Why Do We Talk in Our Sleep?


Oct 8, 2020


Image Credit: Getty Images

In fiction, anything said by the characters while sleeping is, usually, depicted as intelligible and meaningful — often offering deep insights into their psyche. Take how in the Twilight saga, Bella often confesses her attraction toward Edward in her sleep. But, in real life, sleep talk is mostly indecipherable or nonsensical (just like vampires and werewolves).

Since sleep talking happens outside of conscious awareness, when aspects of wakefulness intrude upon our state of being asleep, it prevents us from actually making sense. This is because “the mind is meandering and ruminating. It’s really the ramblings of a rather befuddled mind,” Professor Jim Horne, former director of Loughborough University’s Sleep Research Centre, told The Guardian. But, what makes it happen?

Also called somniloquy, researchers aren’t sure if the phenomenon is linked to dreams. But, sleep talking tends to occur during light sleep, a state characterized by the heart rate slowing and the body temperature dropping, as we prepare for deeper sleep. However, it can occur during the rapid eye movement (REM) cycle of sleep, too, which is a deeper stage of sleep — demonstrating that the brain is not completely ‘switched off’ during sleep. Sleep talking during the REM-stage takes place when our brains briefly fail to paralyze the body’s muscles, and the mouth and vocal cords, which are usually inactive in this stage, briefly get switched on. Sleep talking may also occur when a sleeper briefly becomes half-awake while transitioning from one stage of non-REM sleep to another.

It is difficult to estimate how common sleep talking is, since people sleep through this experience and have no recollection later. But according to a 2018 study from Norway, 66.8% of people report having sleep talked in their lifetime. And children seem to experience it more often than adults do — in some children, the brain’s ability to routinely regulate sleep and wake cycles develops faster, while for some others, it is slower, potentially contributing to their greater tendency toward sleep disorders like somniloquy. But, reportedly, children tend to outgrow it as their nervous systems develop.

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Research suggests that sleep talking may be genetic, and run in families. However, lifestyle may also be responsible. It can also be a result of sleep deprivation, daytime drowsiness, fever, or stress. “In my experience, [it] can be linked to the nervous system being overstimulated, which can be related to excessive use of technology before bed or too much caffeine,” Dr. Nerina Ramlakhan, sleep therapist, explained. Consuming alcohol before bedtime is also believed to be a contributing factor to somniloquy. In fact, experts advise people to check their consumption of alcohol, caffeinated drinks, as well as heavy meals before sleeping, to prevent talking in their sleep.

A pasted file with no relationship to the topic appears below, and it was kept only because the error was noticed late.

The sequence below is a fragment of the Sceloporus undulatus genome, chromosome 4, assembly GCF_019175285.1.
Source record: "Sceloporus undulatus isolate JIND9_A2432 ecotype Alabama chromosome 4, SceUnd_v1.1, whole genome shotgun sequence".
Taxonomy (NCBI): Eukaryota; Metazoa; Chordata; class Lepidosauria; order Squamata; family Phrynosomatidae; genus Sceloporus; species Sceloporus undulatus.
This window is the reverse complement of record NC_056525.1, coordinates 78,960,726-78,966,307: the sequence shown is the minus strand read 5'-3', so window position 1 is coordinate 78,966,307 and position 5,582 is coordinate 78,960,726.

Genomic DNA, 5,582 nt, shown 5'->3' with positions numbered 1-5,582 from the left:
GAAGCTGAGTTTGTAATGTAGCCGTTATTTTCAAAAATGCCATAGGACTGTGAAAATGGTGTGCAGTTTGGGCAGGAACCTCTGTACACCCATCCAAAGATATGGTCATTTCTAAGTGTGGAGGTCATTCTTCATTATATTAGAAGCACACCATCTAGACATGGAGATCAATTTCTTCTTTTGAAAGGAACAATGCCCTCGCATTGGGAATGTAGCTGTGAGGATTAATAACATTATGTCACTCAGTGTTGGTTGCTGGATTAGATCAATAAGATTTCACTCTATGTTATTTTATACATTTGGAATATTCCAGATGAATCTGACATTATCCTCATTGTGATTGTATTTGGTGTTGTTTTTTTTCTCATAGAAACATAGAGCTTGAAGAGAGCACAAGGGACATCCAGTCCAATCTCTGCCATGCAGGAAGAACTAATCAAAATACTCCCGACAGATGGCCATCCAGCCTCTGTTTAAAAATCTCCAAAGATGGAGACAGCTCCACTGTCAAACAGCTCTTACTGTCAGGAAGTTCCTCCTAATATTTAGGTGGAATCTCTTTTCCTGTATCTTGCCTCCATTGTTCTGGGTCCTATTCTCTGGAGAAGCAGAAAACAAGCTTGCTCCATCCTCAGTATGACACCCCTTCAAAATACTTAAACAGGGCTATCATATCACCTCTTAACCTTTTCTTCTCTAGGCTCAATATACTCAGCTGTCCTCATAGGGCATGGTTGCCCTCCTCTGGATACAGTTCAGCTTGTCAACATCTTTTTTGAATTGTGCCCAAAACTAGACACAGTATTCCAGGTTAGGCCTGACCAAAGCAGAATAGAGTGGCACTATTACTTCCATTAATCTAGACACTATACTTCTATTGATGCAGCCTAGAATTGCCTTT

Somniloquy could also be a result of not expressing ourselves fully while awake and simply spilling pent-up feelings. “…these sorts of behaviors can happen with people who are quite hard on themselves, they’re perfectionists, but they often hold back on saying what they really want to say. When they go to bed at night, it spills out into the sleep,” Dr. Ramlakhan added. Given that research says sleep talking involves swear words quite often, that explanation — that we blabber things we’ve been holding back while awake — makes sense.

Finally, experts say sleep talking also occurs in people suffering from mental health conditions like depression. And, quite often, people undergoing post-traumatic stress disorder (PTSD) experience somniloquy. In fact, when an individual suddenly starts experiencing multiple instances of sleep talking, after the age of 25, experts often look for underlying mental health issues. And, sometimes, sleep talking may be a feature of other sleep disorders like nocturnal seizures, sleepwalking, or obstructive sleep apnea.

While sleep talking may be harmless for most people, sometimes, it can indicate a more serious sleep disorder or a health condition. “I think it’s best not to place too much concern on sleep talking and not take the words said by someone seriously. [But] someone who persistently [sleep talks] is probably quite anxious and it might be a good idea to find out what is worrying them,” Professor Horne advises.


Written By Devrupa Rakshit

Devrupa Rakshit is an Associate Editor at The Swaddle. She is a lawyer by education, a poet by accident, a painter by shaukh, and autistic by birth. You can find her on Instagram @devruparakshit.


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